The search for Malaysia Airlines Flight MH370 hit another hurdle on Monday. The unexpected depth of the search area caused the autonomous underwater vehicle to turn back after only six hours of scanning the ocean floor.
Previously, searchers had been using a "pinger" detector towed by the Australian ship Ocean Shield to pick up potential signals from the plane's black box. The black box has two recorders, each equipped with a beacon that activates upon contact with water and gives off a "ping" at 37.5 kilohertz. Four "pings" consistent with a black box recorder were detected a week ago.
Yet after a week of silence from what officials were "confident" was the black box, investigators worried that the beacons' battery-life of 30 days had run out. Thus with the information they had from the previous four pings, the deep-ocean search for wreckage from the missing plane commenced.
On Monday, a crew aboard the Australian ship Ocean Shield lowered the U.S. Navy's Bluefin-21 into the Indian Ocean. The mission was supposed to last 24 hours: two hours to get to the bottom of the search area, 16 to search the 15-square-mile section, two to resurface, and then four to download information from the search.
However, the mission came up short. After only six hours of searching, the Bluefin-21 hit a patch deeper than the 2.8 miles it can withstand, its emergency setting kicked in and it headed to the surface. The Bluefin-21 was unharmed and search teams are going to attempt to send the AUV down tomorrow.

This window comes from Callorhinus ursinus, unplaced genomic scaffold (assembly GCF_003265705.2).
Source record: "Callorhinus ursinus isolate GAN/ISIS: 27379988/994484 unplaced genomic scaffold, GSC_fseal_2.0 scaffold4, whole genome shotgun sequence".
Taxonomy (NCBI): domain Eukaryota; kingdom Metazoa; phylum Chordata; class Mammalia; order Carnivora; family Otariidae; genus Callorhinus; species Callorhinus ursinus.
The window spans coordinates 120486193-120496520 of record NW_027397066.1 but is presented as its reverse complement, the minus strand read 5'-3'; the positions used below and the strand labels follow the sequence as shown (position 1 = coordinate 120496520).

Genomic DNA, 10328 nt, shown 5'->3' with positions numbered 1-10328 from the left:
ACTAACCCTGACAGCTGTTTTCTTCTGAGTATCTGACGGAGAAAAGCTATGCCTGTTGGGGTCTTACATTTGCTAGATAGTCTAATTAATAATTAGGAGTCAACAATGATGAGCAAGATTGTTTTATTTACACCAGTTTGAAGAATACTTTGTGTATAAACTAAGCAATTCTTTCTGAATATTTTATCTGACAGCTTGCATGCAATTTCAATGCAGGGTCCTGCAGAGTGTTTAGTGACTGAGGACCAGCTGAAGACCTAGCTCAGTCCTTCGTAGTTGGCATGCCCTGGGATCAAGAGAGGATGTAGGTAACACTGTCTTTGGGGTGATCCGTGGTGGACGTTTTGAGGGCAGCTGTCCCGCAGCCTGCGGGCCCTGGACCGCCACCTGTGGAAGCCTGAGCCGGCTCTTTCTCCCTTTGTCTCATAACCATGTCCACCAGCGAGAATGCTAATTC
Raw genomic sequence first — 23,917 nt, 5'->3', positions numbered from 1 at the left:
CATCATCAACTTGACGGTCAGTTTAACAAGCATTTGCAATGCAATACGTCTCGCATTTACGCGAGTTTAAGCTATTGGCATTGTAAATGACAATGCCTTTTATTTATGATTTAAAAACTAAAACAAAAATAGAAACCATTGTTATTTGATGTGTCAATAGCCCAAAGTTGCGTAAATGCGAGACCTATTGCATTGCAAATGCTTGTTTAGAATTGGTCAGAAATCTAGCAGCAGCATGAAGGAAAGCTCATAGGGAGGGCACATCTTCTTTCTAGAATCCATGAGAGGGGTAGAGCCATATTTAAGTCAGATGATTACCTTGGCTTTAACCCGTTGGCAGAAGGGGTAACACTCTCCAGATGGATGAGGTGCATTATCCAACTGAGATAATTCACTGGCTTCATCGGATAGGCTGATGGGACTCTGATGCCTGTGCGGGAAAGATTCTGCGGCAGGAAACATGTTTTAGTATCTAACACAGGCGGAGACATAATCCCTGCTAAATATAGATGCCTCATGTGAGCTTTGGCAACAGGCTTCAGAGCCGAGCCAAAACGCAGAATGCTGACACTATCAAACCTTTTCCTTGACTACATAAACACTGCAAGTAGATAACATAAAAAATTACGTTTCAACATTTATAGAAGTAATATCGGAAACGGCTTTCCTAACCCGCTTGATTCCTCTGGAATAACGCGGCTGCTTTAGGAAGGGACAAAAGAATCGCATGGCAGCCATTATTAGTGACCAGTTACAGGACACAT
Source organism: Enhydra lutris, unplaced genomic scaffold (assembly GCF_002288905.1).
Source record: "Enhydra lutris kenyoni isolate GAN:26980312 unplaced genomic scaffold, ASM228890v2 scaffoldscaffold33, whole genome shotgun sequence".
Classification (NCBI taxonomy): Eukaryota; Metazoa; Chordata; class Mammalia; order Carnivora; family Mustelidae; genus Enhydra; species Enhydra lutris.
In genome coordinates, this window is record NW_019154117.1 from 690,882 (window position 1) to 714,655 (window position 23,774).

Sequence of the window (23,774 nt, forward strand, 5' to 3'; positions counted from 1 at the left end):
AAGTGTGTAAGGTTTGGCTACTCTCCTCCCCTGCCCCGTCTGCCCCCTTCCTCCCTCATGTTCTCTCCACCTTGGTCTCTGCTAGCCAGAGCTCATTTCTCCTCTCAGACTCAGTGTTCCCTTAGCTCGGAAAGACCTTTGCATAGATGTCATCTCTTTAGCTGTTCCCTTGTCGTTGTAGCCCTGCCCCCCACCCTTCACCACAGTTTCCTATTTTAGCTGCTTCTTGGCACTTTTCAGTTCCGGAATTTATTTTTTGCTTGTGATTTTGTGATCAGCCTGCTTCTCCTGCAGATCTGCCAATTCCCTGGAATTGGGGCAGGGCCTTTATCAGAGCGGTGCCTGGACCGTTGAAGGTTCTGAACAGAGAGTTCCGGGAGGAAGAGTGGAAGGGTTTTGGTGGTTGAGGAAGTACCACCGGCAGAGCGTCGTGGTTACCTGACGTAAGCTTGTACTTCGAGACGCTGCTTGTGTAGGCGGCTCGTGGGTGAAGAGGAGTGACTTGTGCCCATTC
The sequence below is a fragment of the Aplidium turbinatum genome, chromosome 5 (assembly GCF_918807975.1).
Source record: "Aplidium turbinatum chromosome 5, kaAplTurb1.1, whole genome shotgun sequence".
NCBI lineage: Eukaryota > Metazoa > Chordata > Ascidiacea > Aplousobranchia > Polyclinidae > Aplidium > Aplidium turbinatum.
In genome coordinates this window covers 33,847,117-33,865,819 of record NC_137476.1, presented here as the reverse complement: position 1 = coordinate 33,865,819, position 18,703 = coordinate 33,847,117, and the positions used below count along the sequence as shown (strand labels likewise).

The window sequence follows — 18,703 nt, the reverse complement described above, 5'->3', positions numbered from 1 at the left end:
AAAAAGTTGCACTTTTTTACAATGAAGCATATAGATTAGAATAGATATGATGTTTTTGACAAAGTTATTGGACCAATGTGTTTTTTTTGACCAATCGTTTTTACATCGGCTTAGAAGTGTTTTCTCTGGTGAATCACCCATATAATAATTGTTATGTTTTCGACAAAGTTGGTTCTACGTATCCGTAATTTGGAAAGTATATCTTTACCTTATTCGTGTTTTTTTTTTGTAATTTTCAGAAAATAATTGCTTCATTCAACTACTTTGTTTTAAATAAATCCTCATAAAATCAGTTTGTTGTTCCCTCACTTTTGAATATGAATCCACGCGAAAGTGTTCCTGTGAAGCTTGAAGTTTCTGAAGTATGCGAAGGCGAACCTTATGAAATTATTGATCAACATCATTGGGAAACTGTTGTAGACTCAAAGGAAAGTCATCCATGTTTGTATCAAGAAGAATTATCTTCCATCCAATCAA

The Los Angeles Times put the 2.8 miles into perspective: "The depth at which the Bluefin-21 will work — 2.8 miles — is hard even for oceanographers to fathom: That's as deep as Mt. Whitney is tall." The Washington Post illustrates it here.
The Bluefin-21 travels 150 feet above the sea floor and uses sonar to detect objects of interest. "The Autonomous Underwater Vehicle in sight scan sonar mode transmits an active pulse which produces a high resolution, three dimensional map of the sea floor," explained retired Air Chief Marshal Angus Houston, who is leading the joint search. If anything is detected it can switch into camera mode. Hovering only 15 feet above the sea floor it can capture images of any possible debris.
Daily, it will be sent down to cover small swaths of the Los Angeles-size search area, which is located roughly 1,400 miles from Perth, Australia. This process could take six times longer than it took the Ocean Shield to cover the same distance.
Malaysia Airlines Flight MH370 went missing on March 8 during a routine flight from Kuala Lumpur to Beijing. The plane, which was carrying 227 passengers and 12 crew members, deviated off its course and according to officials and advanced satellite data ended in the Indian Ocean. No physical evidence has been located, though the search for floating debris continues. According to the Joint Agency Coordination Center, 11 aircraft and 11 ships took part in the day's search.